Raymond Herisse Had a Gun in His Car, Miami Beach Police Now Say

​Miami Beach Police say they have found a gun in the blue Hyundai that Raymond Herisse was driving when he was shot and killed by cops early Monday morning during Urban Beach Week.

According to police Chief Carlos Noriega, officers discovered a black Beretta 92-F semiautomatic pistol hidden somewhere in Herisse's car while they were processing the bullet-ridden vehicle Wednesday evening.

Noriega called the discovery "great news," according to the Miami Herald. But a hell of a lot of questions remain regarding what happened that night.

"Everything is panning out the way we believe it happened," Noriega said. "We were told he was seen with a firearm and, sure enough, there was a firearm in the car."

The police chief said only ballistic tests would show whether the gun had been fired, as cops initially claimed.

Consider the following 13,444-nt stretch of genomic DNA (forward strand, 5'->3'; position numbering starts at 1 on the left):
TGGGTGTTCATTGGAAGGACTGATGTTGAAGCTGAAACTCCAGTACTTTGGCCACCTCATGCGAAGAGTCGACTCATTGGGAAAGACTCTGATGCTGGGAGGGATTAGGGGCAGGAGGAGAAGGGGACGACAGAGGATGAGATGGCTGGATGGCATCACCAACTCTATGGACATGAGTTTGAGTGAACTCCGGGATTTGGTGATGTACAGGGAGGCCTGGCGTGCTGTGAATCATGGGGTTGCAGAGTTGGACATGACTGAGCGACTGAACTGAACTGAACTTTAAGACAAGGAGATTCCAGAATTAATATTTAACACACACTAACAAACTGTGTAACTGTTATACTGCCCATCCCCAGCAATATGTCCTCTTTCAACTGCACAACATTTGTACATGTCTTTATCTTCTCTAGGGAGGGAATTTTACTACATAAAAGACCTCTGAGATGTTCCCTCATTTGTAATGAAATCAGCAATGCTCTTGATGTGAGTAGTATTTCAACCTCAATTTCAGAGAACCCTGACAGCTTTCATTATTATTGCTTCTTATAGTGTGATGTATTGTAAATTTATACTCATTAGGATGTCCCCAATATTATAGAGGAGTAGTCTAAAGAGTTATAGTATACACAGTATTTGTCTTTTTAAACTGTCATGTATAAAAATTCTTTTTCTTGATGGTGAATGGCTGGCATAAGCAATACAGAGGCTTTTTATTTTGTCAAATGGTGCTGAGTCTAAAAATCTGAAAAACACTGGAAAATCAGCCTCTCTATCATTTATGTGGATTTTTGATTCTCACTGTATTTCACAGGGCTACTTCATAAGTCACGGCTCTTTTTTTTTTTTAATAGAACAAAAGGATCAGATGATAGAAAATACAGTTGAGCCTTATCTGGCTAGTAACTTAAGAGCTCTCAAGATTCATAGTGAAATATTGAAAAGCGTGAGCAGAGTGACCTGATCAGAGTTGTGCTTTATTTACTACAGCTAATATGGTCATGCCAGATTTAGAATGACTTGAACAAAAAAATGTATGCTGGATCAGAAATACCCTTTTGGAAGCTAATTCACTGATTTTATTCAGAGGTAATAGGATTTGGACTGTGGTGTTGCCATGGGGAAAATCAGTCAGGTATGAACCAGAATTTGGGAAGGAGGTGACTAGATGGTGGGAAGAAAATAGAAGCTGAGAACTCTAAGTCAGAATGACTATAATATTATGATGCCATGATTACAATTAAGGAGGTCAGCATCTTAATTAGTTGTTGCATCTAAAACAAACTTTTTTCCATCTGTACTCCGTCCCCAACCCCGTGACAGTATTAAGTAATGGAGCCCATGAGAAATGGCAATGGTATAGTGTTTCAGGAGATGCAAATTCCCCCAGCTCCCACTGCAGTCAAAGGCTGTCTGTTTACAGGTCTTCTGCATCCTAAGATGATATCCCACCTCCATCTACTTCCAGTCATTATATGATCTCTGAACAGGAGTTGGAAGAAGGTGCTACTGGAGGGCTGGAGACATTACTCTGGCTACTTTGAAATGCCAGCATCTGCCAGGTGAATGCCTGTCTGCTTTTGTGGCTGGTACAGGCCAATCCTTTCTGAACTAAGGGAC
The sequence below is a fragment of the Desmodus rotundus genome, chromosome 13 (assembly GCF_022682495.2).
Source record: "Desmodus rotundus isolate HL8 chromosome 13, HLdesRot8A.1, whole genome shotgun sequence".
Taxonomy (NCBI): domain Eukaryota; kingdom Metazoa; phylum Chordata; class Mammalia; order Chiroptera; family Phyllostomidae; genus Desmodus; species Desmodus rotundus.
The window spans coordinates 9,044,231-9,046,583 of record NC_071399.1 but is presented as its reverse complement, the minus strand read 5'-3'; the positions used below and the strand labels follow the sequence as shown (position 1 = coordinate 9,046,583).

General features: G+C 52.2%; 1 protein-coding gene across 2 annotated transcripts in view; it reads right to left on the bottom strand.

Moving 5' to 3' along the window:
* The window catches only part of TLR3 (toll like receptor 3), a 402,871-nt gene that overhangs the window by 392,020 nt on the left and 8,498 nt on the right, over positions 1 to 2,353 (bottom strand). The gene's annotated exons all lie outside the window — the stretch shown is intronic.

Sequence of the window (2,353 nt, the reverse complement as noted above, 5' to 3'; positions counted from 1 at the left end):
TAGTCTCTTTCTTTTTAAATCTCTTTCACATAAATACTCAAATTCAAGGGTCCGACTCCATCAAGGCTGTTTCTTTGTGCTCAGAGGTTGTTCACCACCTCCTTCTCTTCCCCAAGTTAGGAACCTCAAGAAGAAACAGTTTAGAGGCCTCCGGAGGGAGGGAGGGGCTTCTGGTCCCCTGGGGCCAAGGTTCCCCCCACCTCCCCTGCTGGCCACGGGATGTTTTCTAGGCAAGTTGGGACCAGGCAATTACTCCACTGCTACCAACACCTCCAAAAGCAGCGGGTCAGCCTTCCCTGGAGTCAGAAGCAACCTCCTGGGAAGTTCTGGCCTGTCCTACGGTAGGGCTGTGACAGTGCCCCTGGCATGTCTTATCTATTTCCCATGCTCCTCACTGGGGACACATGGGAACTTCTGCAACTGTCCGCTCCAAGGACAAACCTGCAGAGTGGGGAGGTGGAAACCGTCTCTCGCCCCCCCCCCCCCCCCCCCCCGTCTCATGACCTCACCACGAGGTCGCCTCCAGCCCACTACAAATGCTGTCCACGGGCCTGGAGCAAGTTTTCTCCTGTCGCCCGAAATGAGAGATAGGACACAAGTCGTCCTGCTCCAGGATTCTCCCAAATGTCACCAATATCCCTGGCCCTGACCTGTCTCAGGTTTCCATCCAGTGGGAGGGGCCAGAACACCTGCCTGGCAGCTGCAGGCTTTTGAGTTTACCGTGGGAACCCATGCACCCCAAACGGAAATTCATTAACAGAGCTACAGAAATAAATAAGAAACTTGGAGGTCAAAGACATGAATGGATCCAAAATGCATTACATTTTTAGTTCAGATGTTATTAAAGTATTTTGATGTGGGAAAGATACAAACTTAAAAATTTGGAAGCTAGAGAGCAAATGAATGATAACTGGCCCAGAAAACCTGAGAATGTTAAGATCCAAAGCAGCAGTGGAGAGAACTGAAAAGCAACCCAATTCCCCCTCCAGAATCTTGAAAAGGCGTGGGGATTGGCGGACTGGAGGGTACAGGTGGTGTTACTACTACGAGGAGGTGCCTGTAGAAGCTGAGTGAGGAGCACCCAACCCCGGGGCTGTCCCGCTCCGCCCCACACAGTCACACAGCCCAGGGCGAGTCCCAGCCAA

Police say Herisse ignored a Hialeah officer who tried to stop his vehicle just before 4 a.m. near Collins Avenue and 16th Street. Instead, Herisse hit the cop -- possibly others as well -- before plowing through barricades and screeching off down the road.

A bystander video shows Herisse's car tearing down Collins until four gunshots bring it to a sudden halt near 13th Street. Police then surround the vehicle and, after a brief standoff, unload a flurry of bullets into the car.

Noriega told the Herald it took three days to find the gun because it wasn't in plain sight and because officers had first focused on processing the crime scene and interviewing witnesses.

But the amount of time it took to find the gun suggests Herisse might not have had it out at the time of the incident. If that's the case, it would once again raise questions over whether the shooting was justified -- although Herisse's car could also be considered a deadly weapon.

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Michael E. Miller was a staff writer at Miami New Times for five years. His work for New Times won many national awards, including back-to-back-to-back Sigma Delta Chi medallions. He now covers local enterprise for the Washington Post.